A week ago the letter came in the mail, and I immediately recognized the handwriting on the envelope. A little early for the annual Christmas wishes from journalism teacher at Morrisville Agricultural and Technical College from 1975 to 1977, I thought, but as I tore open the envelope, the familiar type font on his printed letter put me in that old, great mood, along with his yellow-highlighted phrases, green-circled points of emphasis and clips.
Lots of clips.
My Maryland Terps had played Neal’s Michigan State Spartans on the football field a few weeks back, and he had to address their first meeting as brethren in the Big Ten, of course. Before mentioning that his Sparties spanked my Terrapins, though, he just had to chide my squad’s boorish behavior when the captains refused to shake hands with Penn State’s captains before the pregame coin toss a week prior at Beaver Stadium. Poor sportsmanship, Neal declared. I sheepishly agree.
Oh, then he got to teasing me about the Michigan State victory.
Yes, I got the point about him hand-writing in the score and new standings after the Spartans’ easy 35-15 victory over the Terps. In the Terps’ stadium, yet.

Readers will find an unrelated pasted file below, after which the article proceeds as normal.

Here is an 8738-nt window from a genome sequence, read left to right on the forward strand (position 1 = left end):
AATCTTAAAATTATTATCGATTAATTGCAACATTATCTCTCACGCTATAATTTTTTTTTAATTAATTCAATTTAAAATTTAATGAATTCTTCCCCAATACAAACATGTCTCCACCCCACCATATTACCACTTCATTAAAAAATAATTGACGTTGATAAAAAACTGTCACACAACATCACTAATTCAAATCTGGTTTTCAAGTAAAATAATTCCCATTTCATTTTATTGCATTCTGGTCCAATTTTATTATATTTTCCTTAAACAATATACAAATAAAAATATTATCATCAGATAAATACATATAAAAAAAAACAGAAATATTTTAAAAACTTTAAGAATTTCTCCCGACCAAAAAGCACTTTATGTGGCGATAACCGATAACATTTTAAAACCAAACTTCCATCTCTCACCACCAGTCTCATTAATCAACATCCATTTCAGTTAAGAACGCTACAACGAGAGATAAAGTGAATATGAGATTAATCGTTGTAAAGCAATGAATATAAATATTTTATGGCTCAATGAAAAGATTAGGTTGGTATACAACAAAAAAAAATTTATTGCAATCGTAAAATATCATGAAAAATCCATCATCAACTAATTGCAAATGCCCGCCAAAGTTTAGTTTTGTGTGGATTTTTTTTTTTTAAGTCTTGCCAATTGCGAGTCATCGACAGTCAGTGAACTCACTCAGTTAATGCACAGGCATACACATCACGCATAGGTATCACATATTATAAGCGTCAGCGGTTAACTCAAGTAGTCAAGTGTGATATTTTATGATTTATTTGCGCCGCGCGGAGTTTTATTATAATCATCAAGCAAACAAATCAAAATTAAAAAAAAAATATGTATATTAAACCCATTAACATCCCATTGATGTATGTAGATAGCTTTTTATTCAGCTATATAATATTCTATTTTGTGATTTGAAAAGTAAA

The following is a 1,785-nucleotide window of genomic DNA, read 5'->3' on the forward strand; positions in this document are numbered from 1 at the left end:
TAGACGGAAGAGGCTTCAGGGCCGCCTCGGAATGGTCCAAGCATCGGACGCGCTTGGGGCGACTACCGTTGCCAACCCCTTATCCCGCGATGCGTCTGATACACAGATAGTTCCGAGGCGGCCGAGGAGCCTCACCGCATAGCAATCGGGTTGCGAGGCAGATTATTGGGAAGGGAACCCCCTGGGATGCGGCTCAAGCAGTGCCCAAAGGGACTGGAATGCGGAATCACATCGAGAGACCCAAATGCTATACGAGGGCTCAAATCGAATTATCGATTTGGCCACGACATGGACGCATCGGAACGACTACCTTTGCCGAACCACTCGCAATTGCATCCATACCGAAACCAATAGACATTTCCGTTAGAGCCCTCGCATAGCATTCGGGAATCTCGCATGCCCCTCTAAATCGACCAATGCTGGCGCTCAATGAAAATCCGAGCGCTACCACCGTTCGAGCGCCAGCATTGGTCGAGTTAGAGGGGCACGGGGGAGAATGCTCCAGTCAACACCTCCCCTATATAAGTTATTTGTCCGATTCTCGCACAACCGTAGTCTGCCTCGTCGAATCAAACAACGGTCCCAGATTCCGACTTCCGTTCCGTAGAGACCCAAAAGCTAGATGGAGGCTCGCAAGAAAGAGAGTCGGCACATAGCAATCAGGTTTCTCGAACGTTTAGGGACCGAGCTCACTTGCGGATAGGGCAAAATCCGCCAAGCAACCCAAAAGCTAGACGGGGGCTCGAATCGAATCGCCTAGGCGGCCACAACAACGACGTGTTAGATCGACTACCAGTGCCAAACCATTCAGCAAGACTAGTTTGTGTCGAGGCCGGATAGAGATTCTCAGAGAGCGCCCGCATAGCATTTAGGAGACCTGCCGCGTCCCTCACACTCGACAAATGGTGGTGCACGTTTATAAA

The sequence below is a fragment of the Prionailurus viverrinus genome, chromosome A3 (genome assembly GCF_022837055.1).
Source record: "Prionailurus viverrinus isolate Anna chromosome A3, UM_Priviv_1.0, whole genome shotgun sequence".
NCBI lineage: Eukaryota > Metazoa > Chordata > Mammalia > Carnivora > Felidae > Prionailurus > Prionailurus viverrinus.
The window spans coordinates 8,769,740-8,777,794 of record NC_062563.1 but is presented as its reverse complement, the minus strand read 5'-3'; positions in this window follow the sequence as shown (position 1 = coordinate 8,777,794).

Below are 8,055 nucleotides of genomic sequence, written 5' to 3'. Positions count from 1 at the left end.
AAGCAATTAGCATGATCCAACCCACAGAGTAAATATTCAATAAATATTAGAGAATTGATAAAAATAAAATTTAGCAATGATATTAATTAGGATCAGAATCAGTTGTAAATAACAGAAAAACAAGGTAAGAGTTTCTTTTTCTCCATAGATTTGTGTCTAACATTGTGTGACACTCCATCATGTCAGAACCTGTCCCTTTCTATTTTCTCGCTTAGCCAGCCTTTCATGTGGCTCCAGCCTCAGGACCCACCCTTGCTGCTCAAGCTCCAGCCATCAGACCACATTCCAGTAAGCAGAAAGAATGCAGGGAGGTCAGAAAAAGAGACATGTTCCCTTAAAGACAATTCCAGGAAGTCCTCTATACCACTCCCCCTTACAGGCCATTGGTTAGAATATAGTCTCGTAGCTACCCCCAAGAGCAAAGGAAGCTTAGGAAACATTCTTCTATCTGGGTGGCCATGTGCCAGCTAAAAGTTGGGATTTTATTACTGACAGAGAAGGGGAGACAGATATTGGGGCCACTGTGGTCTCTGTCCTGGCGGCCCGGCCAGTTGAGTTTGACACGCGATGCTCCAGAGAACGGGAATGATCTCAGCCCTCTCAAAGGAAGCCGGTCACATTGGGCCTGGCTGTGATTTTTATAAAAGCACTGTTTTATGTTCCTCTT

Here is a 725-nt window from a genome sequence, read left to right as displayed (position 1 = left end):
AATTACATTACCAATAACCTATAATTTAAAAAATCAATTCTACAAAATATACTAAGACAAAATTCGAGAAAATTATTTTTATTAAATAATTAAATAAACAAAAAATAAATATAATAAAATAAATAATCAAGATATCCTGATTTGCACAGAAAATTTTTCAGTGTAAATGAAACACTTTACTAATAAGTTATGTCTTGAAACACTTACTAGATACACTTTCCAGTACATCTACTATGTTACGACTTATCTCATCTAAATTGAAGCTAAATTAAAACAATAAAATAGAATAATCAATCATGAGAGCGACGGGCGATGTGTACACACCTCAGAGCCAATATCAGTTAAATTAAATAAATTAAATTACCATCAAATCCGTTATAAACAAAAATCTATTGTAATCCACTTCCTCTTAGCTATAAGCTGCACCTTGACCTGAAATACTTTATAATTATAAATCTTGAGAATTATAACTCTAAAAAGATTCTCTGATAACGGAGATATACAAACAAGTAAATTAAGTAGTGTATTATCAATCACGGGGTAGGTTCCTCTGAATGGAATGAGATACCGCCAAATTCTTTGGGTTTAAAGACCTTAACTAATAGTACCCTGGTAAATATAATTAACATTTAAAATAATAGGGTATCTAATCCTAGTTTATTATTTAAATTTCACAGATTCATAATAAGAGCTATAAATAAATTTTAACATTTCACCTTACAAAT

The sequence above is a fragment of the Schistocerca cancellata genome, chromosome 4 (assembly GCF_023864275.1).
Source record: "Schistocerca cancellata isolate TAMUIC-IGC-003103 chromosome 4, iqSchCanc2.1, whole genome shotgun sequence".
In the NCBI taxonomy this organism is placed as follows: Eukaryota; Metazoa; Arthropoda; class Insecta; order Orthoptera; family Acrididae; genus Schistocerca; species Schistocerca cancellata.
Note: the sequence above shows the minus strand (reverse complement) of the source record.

Of course, always a lover of good writing, he also sent me a clip of a newspaper a story about a Michigan State alum who attended three Spartans games in Maryland that weekend.
After covering some personal issues about his family and mine, and our extended Morrisville journalism family, Neal signed off with his usual well-wishes.
I met this man in August, 1975, and took classes with him through May, 1977. That’s 37 years ago, folks. And still we remain steadfast friends.
That’s why in February, one month after I began writing a weekly community blog for Syracuse public media site waer.org, I decided the journalism program at SUNY Morrisville needed my touch. So I met Neal and some other of his students from over the years for lunch out there in Morrisville, some 35 miles southeast of Syracuse.
I took a shot of Neal and his wonderful wife Carol during that lunch, after telling her how she’d been one of us all these years, too, or since the days she’d answer the door of their house to find college students asking if they could talk to her husband for a quick second. Heck, she’d come out with him to the bars to join the discussions about life and learning, too.
Here’s the link to the story I wrote for my blog about that lunch, a sister piece to my story for waer.org.
Here’s the link to the story I wrote about the journalism program and Neal Bandlow for waer.org.
After I got done reading Neal’s letter and all those clips, I knew I wanted to use all it, his words and his messages, to wrap up Nano Poblano.
Why did we want to publish on our blogs every day in November, and read new blogs, and converse with new bloggers? Why did this group called Nano Poblano mean so much to so many of us?
I believe it’s quite akin to why Neal Bandlow still writes me a letter 37 years after my last visit to a classroom in which he taught.
Because words matter.